She warned the council the charity would seek a launch a legal challenge to any decision to approve the project.

      The council granted permission in 2010 for a similar facility for young people aged 15 to 17 but Whitehall officials say they have modified that scheme to make it less like a prison and more like a school.

      However Mrs Crook said: “The Ministry of Justice claims its proposals will create a significantly different secure establishment to a prison for children yet there are only slight modifications to 2010 plans for a prison and a claim in the planning statement that “the scheme has since evolved towards an education centred custodial facility” offers no substantiating evidence.

      “One of the few modifications from the 2010 plans is to reduce the size of the proposed ‘learning and skills’ block.”

      Mrs Crook said the ministry’s business case for the new college rests on the 2010 plans but that there has been a reduction in the number of children in custody in the past four years from 2,136 to 1,122.

      She says there are just 71 detained children in the East Midlands and to fill the 320 beds children “from other regions will be incarcerated hundreds of miles from home.”

      She questions a claim made in the planning documents submitted to the council that similar centre elsewhere in the country have cut re-offending rates saying the Howard League is unaware of any such facilities.

      Mrs Crook added: “The intention to place a handful of girls and young children in a prison with hundreds of teenage boys creates serious, unprecedented, safeguarding risks.

      “Council members will be aware of the child abuse scandals that have become synonymous with Medomsley, Rotherham and Soham.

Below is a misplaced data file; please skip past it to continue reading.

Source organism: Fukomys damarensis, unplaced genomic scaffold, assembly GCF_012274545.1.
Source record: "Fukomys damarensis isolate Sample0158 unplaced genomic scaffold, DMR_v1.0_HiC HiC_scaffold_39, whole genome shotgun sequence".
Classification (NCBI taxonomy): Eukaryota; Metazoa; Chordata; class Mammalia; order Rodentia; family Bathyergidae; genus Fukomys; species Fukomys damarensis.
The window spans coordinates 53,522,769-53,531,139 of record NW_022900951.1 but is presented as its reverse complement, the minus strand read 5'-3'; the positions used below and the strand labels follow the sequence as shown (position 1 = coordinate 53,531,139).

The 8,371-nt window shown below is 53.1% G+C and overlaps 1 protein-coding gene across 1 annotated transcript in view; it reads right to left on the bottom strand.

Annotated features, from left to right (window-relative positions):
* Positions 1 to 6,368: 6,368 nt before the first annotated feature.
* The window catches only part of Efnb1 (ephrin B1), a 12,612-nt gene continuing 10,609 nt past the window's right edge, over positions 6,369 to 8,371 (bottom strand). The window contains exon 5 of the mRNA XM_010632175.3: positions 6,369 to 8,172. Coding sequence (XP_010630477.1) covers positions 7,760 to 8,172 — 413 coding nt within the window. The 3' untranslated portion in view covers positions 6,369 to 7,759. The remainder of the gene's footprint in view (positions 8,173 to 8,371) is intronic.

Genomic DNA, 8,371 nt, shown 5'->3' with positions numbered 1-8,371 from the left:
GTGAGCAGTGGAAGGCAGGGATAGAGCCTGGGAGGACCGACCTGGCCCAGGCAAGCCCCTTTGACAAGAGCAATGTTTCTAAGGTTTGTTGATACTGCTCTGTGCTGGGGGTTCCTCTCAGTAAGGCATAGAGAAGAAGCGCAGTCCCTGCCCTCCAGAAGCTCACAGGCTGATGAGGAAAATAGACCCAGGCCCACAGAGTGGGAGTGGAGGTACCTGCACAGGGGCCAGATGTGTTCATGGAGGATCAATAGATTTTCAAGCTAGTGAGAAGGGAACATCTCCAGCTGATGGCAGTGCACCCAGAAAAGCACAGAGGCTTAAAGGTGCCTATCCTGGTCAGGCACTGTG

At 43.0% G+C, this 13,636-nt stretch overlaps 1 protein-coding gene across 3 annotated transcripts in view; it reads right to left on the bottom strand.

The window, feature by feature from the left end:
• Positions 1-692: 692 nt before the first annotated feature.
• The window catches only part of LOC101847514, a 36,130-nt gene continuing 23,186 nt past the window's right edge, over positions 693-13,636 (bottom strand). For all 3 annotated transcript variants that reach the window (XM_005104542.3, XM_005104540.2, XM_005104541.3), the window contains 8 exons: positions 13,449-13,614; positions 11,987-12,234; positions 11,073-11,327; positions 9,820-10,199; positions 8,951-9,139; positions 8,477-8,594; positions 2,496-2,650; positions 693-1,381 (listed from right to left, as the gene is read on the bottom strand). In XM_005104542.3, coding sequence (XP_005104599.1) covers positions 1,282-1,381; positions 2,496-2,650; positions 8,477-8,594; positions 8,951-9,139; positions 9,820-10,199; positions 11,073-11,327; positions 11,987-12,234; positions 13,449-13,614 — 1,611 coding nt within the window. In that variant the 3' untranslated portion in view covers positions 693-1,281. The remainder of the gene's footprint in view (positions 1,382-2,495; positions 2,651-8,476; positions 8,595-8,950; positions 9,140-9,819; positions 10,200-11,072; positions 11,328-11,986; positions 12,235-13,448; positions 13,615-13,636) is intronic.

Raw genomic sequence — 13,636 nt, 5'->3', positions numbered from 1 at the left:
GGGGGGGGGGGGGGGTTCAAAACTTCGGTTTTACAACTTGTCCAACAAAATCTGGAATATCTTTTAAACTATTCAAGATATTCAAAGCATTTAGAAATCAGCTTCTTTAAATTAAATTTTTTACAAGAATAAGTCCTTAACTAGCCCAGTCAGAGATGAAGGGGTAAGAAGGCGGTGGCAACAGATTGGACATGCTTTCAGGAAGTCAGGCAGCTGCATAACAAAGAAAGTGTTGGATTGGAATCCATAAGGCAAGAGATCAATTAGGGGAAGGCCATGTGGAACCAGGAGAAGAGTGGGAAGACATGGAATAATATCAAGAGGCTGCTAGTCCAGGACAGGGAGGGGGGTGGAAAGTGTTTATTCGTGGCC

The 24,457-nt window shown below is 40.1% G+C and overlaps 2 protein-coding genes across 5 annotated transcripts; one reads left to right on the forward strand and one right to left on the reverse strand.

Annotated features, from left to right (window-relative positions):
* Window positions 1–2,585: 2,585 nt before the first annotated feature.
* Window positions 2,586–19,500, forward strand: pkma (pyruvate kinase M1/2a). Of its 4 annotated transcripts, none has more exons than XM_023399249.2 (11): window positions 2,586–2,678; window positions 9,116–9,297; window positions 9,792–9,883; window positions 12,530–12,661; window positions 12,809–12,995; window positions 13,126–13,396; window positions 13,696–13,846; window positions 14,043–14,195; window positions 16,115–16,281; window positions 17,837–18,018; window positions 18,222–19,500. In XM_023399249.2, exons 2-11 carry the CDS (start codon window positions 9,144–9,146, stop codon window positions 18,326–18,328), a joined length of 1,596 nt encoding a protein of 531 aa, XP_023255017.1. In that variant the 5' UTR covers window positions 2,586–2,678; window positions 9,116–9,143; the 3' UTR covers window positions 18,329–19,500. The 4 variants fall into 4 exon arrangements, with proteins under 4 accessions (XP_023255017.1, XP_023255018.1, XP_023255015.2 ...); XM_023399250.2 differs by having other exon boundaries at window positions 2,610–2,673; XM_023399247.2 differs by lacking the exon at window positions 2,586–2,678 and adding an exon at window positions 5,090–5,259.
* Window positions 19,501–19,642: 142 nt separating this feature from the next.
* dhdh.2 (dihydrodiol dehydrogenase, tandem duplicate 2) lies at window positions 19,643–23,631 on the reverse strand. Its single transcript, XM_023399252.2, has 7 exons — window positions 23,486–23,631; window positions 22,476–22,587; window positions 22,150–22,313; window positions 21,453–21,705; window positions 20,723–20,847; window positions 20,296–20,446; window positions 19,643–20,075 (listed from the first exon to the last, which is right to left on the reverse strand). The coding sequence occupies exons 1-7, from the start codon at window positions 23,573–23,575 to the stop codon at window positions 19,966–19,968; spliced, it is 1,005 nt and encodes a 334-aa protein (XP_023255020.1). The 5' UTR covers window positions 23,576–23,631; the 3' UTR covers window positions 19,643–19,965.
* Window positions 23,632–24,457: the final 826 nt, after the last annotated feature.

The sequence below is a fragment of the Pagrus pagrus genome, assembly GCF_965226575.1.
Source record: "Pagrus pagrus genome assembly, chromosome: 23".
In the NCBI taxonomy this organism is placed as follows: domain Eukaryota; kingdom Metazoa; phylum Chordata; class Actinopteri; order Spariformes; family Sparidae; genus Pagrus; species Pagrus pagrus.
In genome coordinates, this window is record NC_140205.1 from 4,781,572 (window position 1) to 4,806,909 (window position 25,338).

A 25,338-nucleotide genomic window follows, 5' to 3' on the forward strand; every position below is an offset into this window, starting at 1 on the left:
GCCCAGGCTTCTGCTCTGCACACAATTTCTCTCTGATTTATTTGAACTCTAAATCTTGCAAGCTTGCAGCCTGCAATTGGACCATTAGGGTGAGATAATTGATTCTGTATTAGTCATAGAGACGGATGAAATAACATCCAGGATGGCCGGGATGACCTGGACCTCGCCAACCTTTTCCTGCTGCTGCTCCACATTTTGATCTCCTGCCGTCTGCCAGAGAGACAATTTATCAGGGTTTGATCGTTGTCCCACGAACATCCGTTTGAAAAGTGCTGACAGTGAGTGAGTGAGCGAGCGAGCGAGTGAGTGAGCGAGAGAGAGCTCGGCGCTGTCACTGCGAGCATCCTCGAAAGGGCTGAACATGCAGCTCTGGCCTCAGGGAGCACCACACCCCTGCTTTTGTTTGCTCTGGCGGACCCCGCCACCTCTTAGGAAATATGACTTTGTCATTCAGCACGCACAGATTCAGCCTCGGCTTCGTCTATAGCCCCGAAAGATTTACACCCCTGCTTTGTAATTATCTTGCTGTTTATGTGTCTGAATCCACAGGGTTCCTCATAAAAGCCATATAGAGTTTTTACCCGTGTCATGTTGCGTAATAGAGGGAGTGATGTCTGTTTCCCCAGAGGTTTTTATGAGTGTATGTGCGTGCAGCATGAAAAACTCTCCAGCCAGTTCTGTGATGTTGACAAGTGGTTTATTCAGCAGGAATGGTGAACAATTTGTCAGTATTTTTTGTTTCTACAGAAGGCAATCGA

“The reputational risk to Blaby will be global and the long term damage would be a blight on the area, including negatively impacting economic development and house prices.

      “We do not want to see this happen to Blaby and urge civil leaders to consider the potential consequences regarding this significant difference in the Ministry of Justice’s proposals.”

      Mrs Crook added: “The Howard League oppose the concept of secure colleges in their entirety.

      “There is no evidence to suggest they are anything other than large prisons, which pose risks to the welfare and well-being of hundreds of children incarcerated in them at any one time.”

      The Mercury put the charity’s concerns to the MoJ.

      It issued a statement from justice minister Andrew Selous in which he said: “The secure college will be a pioneering approach to tackling the stubbornly high re-offending rates in youth custody, moving away from the traditional environment of bars on windows and putting education and training at the forefront.

      “We expect to invest around £85 million into this project, which will help boost the local economy in Leicestershire, and provide valuable jobs and training for apprentices.”

      No date has been set for councillors to discuss the proposals.

      Should it be approved, the Government hopes the secure college could open in 2017.


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  7. Staffs CRC website

    REQ0151 Probation Officers